Regulating Pawnshops (Concluded from Last Week)

Article excerpt

MANILA, Philippines - Financial consumers, especially those who transact with pawnshops, would be happy to know that the Bangko Sentral ng Pilipinas (BSP) actively supervises pawnshop operations.

In addition to coordinating with local government units in weeding out businesses illegally operating as pawnshops, the Bangko Sentral also conducts inspections of pawnshops to ensure that they adhere to applicable laws, rules, and regulations.

The Integrated Supervision Department I (ISD I) of the BSP said that beginning 2012, inspections of pawnshops have been intensified "owing to the increasing role that these institutions play in bringing about formal financial services to the Filipino people."

These inspections focus on consumer protection and compliance with Anti-Money Laundering Regulations.

The popularity of pawnshops has also caught the attention of the country's lawmakers. In June 2010, a bill co-authored and sponsored by Senators Miriam Defensor Santiago and Manuel Villar was filed in the Senate to amend the Pawnshop Regulation Act. Among the proposed provisions of the bill are the following:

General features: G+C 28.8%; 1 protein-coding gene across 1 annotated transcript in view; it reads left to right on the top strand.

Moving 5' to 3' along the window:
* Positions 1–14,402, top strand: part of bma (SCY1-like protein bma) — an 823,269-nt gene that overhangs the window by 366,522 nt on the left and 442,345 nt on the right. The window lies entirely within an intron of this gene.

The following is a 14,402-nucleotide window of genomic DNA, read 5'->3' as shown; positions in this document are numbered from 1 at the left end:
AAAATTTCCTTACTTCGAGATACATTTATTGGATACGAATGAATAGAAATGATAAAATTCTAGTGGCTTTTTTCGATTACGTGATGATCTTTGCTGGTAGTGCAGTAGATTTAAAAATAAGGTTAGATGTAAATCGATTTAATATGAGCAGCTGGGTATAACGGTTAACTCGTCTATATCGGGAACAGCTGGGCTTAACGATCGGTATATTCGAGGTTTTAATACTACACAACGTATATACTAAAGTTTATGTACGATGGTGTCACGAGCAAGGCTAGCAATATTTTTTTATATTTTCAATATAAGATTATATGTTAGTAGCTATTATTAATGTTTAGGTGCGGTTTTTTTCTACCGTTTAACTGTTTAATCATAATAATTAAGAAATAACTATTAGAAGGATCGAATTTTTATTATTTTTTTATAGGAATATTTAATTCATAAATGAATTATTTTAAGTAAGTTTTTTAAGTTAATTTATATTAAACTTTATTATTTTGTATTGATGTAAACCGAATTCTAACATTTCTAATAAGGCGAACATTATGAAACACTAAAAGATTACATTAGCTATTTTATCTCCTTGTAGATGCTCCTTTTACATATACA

Increase the required capitalization of pawnshop from R100,000 to R1,000,000.

Only a corporation will be allowed to operate as a pawnshop.

Redemption period will be limited on electronic items.

Transfer the supervision and regulations of pawnshops to the Securities and Exchange Commission (SEC).

However, as of 31 December 2011, no further action had been taken on the Senate bill.

The ISD I noted that pawnshops now cater to all segments of the population "as their operations vary depending on the location of the outlet and needs of the customers." In Makati City, for example, there are several pawnshops that accept works of art (paintings, sculpture), expensive watches (Breitling, Breguet, Rolex) and bags (Bottega Veneta, Chanel, Louie Vuitton). …